Web Blog of Connie Vines, author or multi-genre fiction. Awards: H.O.L.T. Medallion (Honoring Outstanding Literary Talent), Orange Rose, Award of Excellence--Contemporary Romance; Independent eBook Award, Dream Realm Award. National Book Award and Frankfurt Book Award, nominee--YA Historical Fiction. Blog includes guest bloggers and snippets of WIP.
Offering from Time Invested - A World War II Romance:
The car surged forward, snapping her head back against the seat. The sporty vehicle roared unusually loud as they passed through the quiet residential area and moved out onto the main highway. Meagan inched closer to Ryan, her feet propped on the hump in the middle of the
floorboard. The engine’s vibration tickled the soles of her feet, even through her shoes. Her hair skittered in the breeze.
His calloused hand, resting on her knee, pushed the hem of her skirt a bit higher. Warmth spread along her thigh when he gave a gentle squeeze.
Her nerves tingled with apprehension, knowing she couldn’t turn back now. She shied away from the oncoming headlights and lookedat him. “Are we really going to Pinnacle?”
“No, I have a better idea.” He turned off the highway onto a narrow dirt road.
The area was foreign to her, but she focused on the darkness ahead. She trusted Ryan. “Is
there really something out here?” The rough ride added a tremor to her voice.
The rolling dust that followed them caught up and hung heavy in the air. Meagan covered
her nose. “Maybe you should put the top up.”
Ryan gunned the engine. “I can outrun any gritty cloud.”
A refreshing blast of coolness cleared the air as the roadster scaled a steep incline with
ease. He patted her leg and again a volley of shivers raced through her body. “We’re almost
The words were barely spoken when the bumpy road smoothed and moonlight glistened
on a silvery lake. The silhouette of a tall tree stood as a sentinel next to the water. The car slowed
then stopped beneath the billowing branches. Ryan leaned against the door and smiled. “So, what do you think?”
Bullfrogs croaked in the distance, and the reedy smell from the shoreline drifted in the
air. She clasped her palms beneath her chin. “Oh, it’s lovely. I never would have guessed it was
here. How did you find it?”
“O’Connor told me about it.” Ryan opened the door and reached for her hand. “C’mon.
Help me get the stuff out of the trunk.”
“Stuff?” She slid out and followed him.
He opened the deck lid, withdrew a blanket and handed it to her. “I packed a picnic for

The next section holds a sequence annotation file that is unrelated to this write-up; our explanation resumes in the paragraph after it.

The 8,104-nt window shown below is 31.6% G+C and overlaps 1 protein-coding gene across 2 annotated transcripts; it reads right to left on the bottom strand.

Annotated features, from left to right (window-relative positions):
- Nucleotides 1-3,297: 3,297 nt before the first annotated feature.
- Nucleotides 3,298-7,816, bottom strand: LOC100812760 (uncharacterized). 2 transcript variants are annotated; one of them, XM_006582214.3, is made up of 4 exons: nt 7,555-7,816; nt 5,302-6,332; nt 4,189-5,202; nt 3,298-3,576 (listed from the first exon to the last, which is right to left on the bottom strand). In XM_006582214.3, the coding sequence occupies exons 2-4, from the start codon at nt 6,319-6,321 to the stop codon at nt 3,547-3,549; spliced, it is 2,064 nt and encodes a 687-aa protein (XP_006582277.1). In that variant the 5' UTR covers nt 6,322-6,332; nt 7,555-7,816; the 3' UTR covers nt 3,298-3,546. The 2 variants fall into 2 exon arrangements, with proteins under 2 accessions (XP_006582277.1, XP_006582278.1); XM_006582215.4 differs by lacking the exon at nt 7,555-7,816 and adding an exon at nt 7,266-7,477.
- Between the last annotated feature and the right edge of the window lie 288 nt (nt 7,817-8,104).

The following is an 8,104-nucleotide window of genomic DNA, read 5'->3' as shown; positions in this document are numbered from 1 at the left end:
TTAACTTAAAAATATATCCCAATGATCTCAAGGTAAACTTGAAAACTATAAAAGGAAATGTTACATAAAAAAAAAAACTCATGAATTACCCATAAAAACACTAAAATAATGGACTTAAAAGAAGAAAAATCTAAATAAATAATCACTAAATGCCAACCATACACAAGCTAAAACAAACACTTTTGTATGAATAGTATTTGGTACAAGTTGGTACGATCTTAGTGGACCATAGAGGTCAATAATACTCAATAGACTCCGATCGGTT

“You did? How sweet.” She smiled. No man had ever gone through so much effort to
win her. “That couldn’t have been easy, living in a barracks. Where did you get the food?”
He flashed a cocky look and her heart flip-flopped. “I happen to know someone in the
mess hall, but don’t expect anything snazzy.” He withdrew a knap sack. “Sorry about the
container. I didn’t have a basket.”
“Oh, Ryan, it’s the thought that counts.” She leaned in and kissed his cheek. “This is so
neat. I think you’re…you’re the cat’s pajamas.”
He pulled her close for a quick peck on the lips, but she wanted much more of a kiss. She
didn’t act on her desire, and when he moved away to spread the blanket on the ground, the crisp
night air seemed colder. He placed the knap sack atop the military-issued wool and went back to
the Ford, opened the door and turned on the ignition. With a flick of a knob, music filled the air.
“Ah, ambiance. Shall we be seated?” He made a sweeping gesture.
Soft strains of the Mills Brothers drifted from the car. Meagan stared in at the contraption
on the dashboard. “I’ve never seen such a thing.”
“O’Connor comes from a rich family and can afford all these new gadgets. This is
something called a Motorola. Quite costly, I imagine.”
She remained standing and embraced herself, gazing at the moon. “I do so love music.
Don’t you?” She waltzed in a circle to the dreamy melody of Paper Doll.
“It’s the coolest.” He stood behind her, wrapped his arms around her waist and warmed
her neck with his breath. “Almost as cool as you,” he whispered.
He held her until the song ended, then crossed his ankles and dropped onto the blanket,
Indian style. “I hope you don’t mind fruit punch in place of wine. It’s the best I could do… oh,
and Dixie cups.”
She widened her eyes at his change of demeanor, but settled beside him, running her
fingers up and down his arm. “Wine, juice, milk…who cares? This is so romantic. Just look at
the moon reflecting on the lake.” What had come over her? And how could he be concerned
about their drinks?
Waxed paper crinkled as he pulled out a sandwich. “I’m glad you approve of the locale. I
took O’Connor’s word that this was something my girl would like.”
Her mouth gaped. “Your girl? Am I?” They shared a strong attraction, but he’d never
pinned her…even hinted at wanting to. The smell of bologna dampened the moment, and she
crinkled her nose at the bread he held.
He put the sandwich down and inched closer. “I’d like you to be my girl.” The
moonlight showed the sincerity in his eyes. “I wanted to ask you before now, but I didn’t have
the nerve. But, now I’m going off to war, I’d like to know I have someone waiting for me when I